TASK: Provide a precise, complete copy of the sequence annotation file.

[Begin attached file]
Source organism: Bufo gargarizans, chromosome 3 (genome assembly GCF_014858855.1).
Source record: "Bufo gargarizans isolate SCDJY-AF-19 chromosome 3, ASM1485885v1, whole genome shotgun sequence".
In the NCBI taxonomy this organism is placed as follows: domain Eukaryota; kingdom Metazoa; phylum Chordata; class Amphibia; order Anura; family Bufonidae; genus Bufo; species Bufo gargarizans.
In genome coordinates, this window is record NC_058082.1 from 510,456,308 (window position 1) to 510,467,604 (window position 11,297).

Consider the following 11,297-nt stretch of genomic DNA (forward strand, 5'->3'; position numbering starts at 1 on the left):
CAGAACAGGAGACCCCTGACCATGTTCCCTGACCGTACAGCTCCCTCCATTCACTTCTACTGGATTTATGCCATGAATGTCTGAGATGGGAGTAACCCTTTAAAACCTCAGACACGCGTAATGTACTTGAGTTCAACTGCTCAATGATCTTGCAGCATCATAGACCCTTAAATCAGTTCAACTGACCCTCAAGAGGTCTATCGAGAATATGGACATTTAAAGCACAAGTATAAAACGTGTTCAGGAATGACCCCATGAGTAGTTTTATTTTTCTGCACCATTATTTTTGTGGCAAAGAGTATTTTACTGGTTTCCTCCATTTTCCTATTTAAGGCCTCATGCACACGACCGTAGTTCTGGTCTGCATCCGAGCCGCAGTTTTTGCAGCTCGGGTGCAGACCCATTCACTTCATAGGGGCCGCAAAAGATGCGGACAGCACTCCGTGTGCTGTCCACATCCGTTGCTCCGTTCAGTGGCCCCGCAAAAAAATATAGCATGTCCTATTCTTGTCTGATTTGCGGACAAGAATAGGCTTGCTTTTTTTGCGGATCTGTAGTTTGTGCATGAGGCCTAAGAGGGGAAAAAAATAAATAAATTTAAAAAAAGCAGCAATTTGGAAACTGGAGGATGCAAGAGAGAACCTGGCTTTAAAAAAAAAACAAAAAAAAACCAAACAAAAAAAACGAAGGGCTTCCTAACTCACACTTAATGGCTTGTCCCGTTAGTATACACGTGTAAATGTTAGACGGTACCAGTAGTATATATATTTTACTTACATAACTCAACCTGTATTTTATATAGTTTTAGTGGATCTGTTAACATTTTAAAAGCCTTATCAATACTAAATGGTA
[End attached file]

Source organism: Bufo gargarizans, chromosome 3 (genome assembly GCF_014858855.1).
Source record: "Bufo gargarizans isolate SCDJY-AF-19 chromosome 3, ASM1485885v1, whole genome shotgun sequence".
In the NCBI taxonomy this organism is placed as follows: domain Eukaryota; kingdom Metazoa; phylum Chordata; class Amphibia; order Anura; family Bufonidae; genus Bufo; species Bufo gargarizans.
In genome coordinates, this window is record NC_058082.1 from 510,456,308 (window position 1) to 510,467,604 (window position 11,297).

Consider the following 11,297-nt stretch of genomic DNA (forward strand, 5'->3'; position numbering starts at 1 on the left):
CAGAACAGGAGACCCCTGACCATGTTCCCTGACCGTACAGCTCCCTCCATTCACTTCTACTGGATTTATGCCATGAATGTCTGAGATGGGAGTAACCCTTTAAAACCTCAGACACGCGTAATGTACTTGAGTTCAACTGCTCAATGATCTTGCAGCATCATAGACCCTTAAATCAGTTCAACTGACCCTCAAGAGGTCTATCGAGAATATGGACATTTAAAGCACAAGTATAAAACGTGTTCAGGAATGACCCCATGAGTAGTTTTATTTTTCTGCACCATTATTTTTGTGGCAAAGAGTATTTTACTGGTTTCCTCCATTTTCCTATTTAAGGCCTCATGCACACGACCGTAGTTCTGGTCTGCATCCGAGCCGCAGTTTTTGCAGCTCGGGTGCAGACCCATTCACTTCATAGGGGCCGCAAAAGATGCGGACAGCACTCCGTGTGCTGTCCACATCCGTTGCTCCGTTCAGTGGCCCCGCAAAAAAATATAGCATGTCCTATTCTTGTCTGATTTGCGGACAAGAATAGGCTTGCTTTTTTTGCGGATCTGTAGTTTGTGCATGAGGCCTAAGAGGGGAAAAAAATAAATAAATTTAAAAAAAGCAGCAATTTGGAAACTGGAGGATGCAAGAGAGAACCTGGCTTTAAAAAAAAAACAAAAAAAAACCAAACAAAAAAAACGAAGGGCTTCCTAACTCACACTTAATGGCTTGTCCCGTTAGTATACACGTGTAAATGTTAGACGGTACCAGTAGTATATATATTTTACTTACATAACTCAACCTGTATTTTATATAGTTTTAGTGGATCTGTTAACATTTTAAAAGCCTTATCAATACTAAATGGTA